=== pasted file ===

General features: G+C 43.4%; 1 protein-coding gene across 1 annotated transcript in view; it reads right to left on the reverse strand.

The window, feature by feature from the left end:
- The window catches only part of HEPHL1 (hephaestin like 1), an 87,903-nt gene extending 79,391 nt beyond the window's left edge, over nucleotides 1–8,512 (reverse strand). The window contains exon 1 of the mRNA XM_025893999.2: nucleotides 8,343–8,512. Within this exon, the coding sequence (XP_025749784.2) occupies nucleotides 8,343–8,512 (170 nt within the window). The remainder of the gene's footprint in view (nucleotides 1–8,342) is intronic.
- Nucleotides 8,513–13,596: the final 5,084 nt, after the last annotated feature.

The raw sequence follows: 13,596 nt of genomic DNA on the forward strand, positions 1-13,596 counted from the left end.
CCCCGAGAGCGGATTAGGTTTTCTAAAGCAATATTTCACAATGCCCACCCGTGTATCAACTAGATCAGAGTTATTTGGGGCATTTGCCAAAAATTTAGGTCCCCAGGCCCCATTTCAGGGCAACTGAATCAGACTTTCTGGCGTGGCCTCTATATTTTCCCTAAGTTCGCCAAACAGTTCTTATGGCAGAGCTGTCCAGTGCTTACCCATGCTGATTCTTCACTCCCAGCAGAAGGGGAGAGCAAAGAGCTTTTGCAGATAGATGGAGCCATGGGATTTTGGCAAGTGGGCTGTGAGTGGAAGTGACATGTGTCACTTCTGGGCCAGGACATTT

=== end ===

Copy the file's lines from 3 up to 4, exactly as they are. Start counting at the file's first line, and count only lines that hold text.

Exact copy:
- The window catches only part of HEPHL1 (hephaestin like 1), an 87,903-nt gene extending 79,391 nt beyond the window's left edge, over nucleotides 1–8,512 (reverse strand). The window contains exon 1 of the mRNA XM_025893999.2: nucleotides 8,343–8,512. Within this exon, the coding sequence (XP_025749784.2) occupies nucleotides 8,343–8,512 (170 nt within the window). The remainder of the gene's footprint in view (nucleotides 1–8,342) is intronic.
- Nucleotides 8,513–13,596: the final 5,084 nt, after the last annotated feature.